Tendonitis/bursitis of the shoulder
The shoulder joint is unusual in that it has controlling tendons that act like ligaments and muscles within the joint itself. These ‘rotator cuff’ tendons can become irritated if there is not enough space for their motion, rubbing on the underside of the acromion bone. The biceps tendon at the front of the joint can suffer in a similar way, so bicipital tendonitis is often found when examining the condition. The bursa is a small fluid sac that acts as a friction absorber inside the joint and once this becomes inflamed, the condition becomes virtually unmanageable because the shoulder hurts most of the time, especially at night. In these cases, patients often are referred to the GP for a diagnostic ultrasound and guided cortisone injection to reduce the inflammation so that rehabilitation can progress.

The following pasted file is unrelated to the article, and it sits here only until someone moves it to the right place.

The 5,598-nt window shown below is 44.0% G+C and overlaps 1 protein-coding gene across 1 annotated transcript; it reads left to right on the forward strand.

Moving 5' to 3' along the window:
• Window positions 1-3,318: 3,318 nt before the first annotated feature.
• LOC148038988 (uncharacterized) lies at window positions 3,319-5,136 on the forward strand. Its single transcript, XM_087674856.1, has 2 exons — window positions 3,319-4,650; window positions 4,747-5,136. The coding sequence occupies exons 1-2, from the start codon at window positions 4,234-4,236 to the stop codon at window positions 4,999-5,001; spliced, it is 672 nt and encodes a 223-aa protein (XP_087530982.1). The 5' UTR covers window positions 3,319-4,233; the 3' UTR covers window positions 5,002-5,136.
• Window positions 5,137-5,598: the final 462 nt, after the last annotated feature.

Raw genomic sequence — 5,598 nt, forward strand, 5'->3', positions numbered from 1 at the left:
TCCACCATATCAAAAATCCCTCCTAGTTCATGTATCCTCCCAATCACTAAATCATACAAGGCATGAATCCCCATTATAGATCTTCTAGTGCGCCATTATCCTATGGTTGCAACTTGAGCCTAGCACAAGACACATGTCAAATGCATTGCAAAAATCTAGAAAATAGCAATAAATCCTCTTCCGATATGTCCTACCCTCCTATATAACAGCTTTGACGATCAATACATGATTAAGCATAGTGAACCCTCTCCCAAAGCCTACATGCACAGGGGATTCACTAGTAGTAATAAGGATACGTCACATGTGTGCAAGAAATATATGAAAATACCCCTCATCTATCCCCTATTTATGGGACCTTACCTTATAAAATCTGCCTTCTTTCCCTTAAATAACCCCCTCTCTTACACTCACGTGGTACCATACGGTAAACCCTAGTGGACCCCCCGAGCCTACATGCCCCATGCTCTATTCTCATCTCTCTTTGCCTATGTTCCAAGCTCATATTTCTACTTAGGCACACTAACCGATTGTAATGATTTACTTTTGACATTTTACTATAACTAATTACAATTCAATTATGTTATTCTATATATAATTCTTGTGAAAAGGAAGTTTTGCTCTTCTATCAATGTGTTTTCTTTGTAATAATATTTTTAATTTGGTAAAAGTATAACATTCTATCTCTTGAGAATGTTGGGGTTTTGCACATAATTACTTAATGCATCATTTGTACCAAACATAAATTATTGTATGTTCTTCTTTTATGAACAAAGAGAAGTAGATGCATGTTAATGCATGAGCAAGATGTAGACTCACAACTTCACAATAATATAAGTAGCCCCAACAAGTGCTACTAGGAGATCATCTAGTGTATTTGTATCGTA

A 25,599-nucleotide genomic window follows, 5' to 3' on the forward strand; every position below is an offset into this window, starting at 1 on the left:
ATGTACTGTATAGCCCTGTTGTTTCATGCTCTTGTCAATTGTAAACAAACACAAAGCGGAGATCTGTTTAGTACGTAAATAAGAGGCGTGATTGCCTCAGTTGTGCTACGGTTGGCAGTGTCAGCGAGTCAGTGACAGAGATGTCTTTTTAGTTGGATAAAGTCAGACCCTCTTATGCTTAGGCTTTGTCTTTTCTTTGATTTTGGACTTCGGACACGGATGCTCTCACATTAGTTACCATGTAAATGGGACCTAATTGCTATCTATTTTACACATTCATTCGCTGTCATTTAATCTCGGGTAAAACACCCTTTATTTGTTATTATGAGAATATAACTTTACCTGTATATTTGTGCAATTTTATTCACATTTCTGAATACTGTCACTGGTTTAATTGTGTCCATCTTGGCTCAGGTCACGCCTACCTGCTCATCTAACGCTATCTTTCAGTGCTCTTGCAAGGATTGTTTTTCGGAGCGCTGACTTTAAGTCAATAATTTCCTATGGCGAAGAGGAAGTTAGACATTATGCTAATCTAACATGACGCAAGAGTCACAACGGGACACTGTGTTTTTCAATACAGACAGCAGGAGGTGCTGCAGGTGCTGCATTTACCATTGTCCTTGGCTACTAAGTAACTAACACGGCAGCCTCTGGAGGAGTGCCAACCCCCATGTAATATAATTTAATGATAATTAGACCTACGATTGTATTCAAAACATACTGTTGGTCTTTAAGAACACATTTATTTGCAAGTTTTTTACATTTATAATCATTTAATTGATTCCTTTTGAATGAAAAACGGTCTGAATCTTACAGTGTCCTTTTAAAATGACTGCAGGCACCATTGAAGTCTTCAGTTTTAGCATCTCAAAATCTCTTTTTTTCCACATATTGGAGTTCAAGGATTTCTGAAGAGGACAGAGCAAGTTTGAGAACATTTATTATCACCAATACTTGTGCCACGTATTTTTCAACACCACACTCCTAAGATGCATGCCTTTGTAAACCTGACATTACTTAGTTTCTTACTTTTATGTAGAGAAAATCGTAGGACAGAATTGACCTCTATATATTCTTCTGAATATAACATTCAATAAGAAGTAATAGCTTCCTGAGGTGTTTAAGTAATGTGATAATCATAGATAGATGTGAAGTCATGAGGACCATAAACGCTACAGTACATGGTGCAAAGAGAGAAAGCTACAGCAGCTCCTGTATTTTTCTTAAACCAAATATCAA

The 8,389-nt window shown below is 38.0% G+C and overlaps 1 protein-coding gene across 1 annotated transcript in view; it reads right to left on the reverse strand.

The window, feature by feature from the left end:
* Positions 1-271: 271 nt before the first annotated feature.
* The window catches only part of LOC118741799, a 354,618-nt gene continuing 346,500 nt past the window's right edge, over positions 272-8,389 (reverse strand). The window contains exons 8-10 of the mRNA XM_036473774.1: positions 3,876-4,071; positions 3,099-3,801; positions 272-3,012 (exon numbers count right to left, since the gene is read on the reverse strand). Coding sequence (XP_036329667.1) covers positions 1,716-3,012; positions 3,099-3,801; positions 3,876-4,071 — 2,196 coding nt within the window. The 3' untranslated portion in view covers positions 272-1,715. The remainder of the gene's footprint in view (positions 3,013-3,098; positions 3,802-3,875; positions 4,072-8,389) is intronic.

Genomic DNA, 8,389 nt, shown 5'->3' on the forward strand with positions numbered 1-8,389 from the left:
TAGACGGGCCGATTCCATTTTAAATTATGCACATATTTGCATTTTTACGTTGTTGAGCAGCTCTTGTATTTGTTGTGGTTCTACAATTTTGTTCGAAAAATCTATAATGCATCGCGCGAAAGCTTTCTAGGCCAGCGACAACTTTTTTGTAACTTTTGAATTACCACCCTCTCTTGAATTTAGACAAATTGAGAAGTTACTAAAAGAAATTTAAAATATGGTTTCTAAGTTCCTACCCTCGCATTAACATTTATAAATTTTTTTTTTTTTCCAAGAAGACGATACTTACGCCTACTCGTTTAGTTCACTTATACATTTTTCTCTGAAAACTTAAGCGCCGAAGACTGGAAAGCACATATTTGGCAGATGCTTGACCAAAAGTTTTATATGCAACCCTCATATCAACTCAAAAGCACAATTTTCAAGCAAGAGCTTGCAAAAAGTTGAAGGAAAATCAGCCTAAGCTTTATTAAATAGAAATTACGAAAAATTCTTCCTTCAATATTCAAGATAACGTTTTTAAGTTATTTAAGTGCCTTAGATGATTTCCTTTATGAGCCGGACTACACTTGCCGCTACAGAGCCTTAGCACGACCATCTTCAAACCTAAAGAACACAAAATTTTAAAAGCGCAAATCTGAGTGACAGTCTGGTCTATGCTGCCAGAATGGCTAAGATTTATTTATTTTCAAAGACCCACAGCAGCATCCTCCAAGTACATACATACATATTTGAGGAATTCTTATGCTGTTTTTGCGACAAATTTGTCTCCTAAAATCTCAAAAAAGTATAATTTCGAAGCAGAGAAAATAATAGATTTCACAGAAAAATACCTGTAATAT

This is one of the most challenging conditions we face as osteopaths because of the complexity of the shoulder joint. Once its control system breaks down and inflammation sets in the condition can drag on for months. In some cases it is a pre-curser to an even more debilitating condition called adhesive capsulitis – or ‘frozen shoulder’.